Gene Notes

Some random and some not-so-random thoughts on family history.

Friday, August 24, 2018

Crime Spree? Leo Kruszka Again!

This occurred a few years later in Leo Kruszka's life. By this time he had one child - Art and another on the way - Ben. Leo appears in the last paragraph.

Copyright 2010-2018, ACK for Gene Notes

Thursday, August 23, 2018

Open Charges.

In this one, Frank Klijewski (another of hub's great uncles) is questioned about the shooting of an officer. Since I didn't find anything else, I think it came to naught!

Copyright 2010-2018, ACK for Gene Notes

Wednesday, August 22, 2018

Steal From Your Job? Not Smart!

In my quest for info on hubby's family - namely his grandfather - I found this on one of his dad's uncles.

Copyright 2010-2018, ACK for Gene Notes

Tuesday, August 21, 2018

Trolling Newspapers! Leo Kruszka

Leon or "Leo" Kruszka was hubby's grandfather. Not that he remembers him because hubby was only 17 months old when Leon died. But there were stories. Such as why he changed his last name to Pear.   But, I digress. I found this the other day on one of my newspaper database subscriptions.

The transcription is as follows:

Youth Stabbed; Assailant Gone

Leo Kruszka, Seventeen Years Old, Encounters Crowd of Ruffians.

Leo Kruszka, 17 years old of No. 25 Sweet avenue, was sent to the Emergency hospital last evening as a result of stab wounds he claimed he had received from a crowd of young men while walking near Lovejoy street and Sweet avenue. The wound which was in the left forearm was not serious.

Kruszka was rather vague when questioned by the police of the William street station, claiming that he was passing a crowd of young men when one of them jumped out and stabbed him. He said he could give no reason for the assault. The police are looking for the assailant, of whom they have a good description.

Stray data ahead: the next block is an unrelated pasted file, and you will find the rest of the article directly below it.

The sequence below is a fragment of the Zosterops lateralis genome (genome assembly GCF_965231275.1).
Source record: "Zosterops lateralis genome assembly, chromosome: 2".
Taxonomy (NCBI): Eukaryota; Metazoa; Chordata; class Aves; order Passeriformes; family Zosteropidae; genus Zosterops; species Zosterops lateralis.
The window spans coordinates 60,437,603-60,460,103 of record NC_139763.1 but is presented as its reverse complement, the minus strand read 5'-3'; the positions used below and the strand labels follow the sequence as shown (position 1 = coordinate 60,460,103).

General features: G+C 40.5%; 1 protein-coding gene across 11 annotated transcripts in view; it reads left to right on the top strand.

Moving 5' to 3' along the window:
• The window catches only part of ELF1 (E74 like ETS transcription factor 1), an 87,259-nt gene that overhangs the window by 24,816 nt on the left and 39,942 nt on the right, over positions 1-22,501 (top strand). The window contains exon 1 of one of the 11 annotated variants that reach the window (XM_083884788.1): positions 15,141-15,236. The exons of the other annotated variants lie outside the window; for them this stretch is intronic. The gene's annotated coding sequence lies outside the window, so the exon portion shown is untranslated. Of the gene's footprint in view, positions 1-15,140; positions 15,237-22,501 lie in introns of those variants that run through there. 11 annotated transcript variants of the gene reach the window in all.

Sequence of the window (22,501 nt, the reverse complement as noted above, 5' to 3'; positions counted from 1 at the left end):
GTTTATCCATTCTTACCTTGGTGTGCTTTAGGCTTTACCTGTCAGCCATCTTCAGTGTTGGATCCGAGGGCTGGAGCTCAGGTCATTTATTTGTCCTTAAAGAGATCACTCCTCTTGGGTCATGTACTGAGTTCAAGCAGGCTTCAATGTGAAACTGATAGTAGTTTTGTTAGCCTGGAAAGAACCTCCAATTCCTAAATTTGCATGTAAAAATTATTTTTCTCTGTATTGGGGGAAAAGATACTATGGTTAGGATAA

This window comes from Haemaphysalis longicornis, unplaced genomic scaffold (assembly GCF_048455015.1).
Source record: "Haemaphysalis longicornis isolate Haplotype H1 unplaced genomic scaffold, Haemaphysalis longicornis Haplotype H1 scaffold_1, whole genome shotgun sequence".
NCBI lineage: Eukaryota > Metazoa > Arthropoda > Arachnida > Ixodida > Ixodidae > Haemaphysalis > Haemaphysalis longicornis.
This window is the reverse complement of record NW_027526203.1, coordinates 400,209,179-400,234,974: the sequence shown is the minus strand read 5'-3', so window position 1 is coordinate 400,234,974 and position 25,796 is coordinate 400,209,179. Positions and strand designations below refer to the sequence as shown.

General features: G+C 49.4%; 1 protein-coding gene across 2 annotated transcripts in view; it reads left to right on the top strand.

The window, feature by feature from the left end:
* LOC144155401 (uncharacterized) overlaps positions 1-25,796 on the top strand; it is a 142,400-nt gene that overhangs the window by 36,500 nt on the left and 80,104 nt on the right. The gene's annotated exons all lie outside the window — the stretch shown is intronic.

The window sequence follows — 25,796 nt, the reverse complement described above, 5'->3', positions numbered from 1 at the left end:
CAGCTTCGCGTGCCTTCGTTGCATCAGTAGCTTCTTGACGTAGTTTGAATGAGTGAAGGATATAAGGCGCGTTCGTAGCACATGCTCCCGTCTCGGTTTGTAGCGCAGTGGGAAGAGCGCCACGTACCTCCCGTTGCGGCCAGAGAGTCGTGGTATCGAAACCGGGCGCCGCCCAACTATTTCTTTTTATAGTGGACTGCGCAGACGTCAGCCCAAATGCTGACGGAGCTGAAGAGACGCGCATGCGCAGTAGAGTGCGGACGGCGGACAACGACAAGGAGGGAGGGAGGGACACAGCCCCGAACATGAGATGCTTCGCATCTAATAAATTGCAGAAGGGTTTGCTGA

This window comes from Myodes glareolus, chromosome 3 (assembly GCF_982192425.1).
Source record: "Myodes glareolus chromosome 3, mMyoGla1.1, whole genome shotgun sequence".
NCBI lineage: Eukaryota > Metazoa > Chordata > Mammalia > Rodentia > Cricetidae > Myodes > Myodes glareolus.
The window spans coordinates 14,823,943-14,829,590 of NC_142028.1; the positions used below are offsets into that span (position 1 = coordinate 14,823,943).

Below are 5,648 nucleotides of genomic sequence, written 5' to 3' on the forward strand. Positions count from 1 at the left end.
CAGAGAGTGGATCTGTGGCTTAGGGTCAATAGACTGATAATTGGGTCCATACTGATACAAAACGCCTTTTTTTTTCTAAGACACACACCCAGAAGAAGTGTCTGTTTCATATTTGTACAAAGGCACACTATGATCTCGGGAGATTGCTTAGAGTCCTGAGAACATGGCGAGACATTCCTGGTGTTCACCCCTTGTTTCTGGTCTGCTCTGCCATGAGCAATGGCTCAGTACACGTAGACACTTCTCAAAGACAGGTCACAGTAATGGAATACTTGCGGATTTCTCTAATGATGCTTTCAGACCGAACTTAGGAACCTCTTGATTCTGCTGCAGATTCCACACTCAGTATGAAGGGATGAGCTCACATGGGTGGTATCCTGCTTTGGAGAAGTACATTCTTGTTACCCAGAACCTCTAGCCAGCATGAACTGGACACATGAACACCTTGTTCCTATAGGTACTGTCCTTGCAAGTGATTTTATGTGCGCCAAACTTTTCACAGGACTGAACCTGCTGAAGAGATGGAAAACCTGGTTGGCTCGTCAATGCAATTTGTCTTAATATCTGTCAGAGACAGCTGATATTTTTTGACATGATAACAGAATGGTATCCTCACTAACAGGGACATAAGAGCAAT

Copyright 2010-2018, ACK for Gene Notes

Monday, August 20, 2018


There is no doubt that our ancestors often lived in close quarters with multiple families occupying the same house. And when disease runs through one family, it will often invade the living quarters of another. I picked up this article of one of the newspaper sites.

The article is not without errors. It should read Szymanski not Semanska. Certainly the females might read Szymanska, but Stanislaus Semanska should read Szymanski.

The Kruszka's mentioned in the same household should read as twins not as age 2 and age 1.

Copyright 2010-2018, ACK for Gene Notes

Thursday, August 16, 2018

Speak to Me! Bucket List Revisited. My Parents.

In case you are wondering why I am not anxious for my parents to "speak" to me, is that I've interviewed both of them years ago. I love them and miss them and most of my questions are related to Dad, in questions like: "How do you do that?" For Mom, "Tell me again how to make your cheesecake."

In fact, their interviews were pretty comprehensive, although Mom's was stopped at when her brother, my Uncle Jack, went in the Army. By this time, Mom was on her own at just shy of 18 when Jack enlisted in the Army and Mom was working for a couple who was moving to Connecticut. That job would also take her away from her sister, Margie.

Dad, on the other hand, told me what trouble he caused for his dad after his mother died in 1938 and Grandpa would send him off to Missouri to stay with family members there. He stayed with the Bowmans, his maternal grandparents, and his Grandma Percival (Helen Maitland Percival) and a first cousin twice removed, Isaiah Mansur Oliphant, known as Mansur. He also told me what it was like growing up during the depression. They had a neighbor, a son of whom dad hung out with. Apparently, the neighbor ALWAYS had good food and their house and Dad was often invited to eat with them. He says he remembers his parents saying they would eat later and Dad often suspected later they didn't eat or ate very little.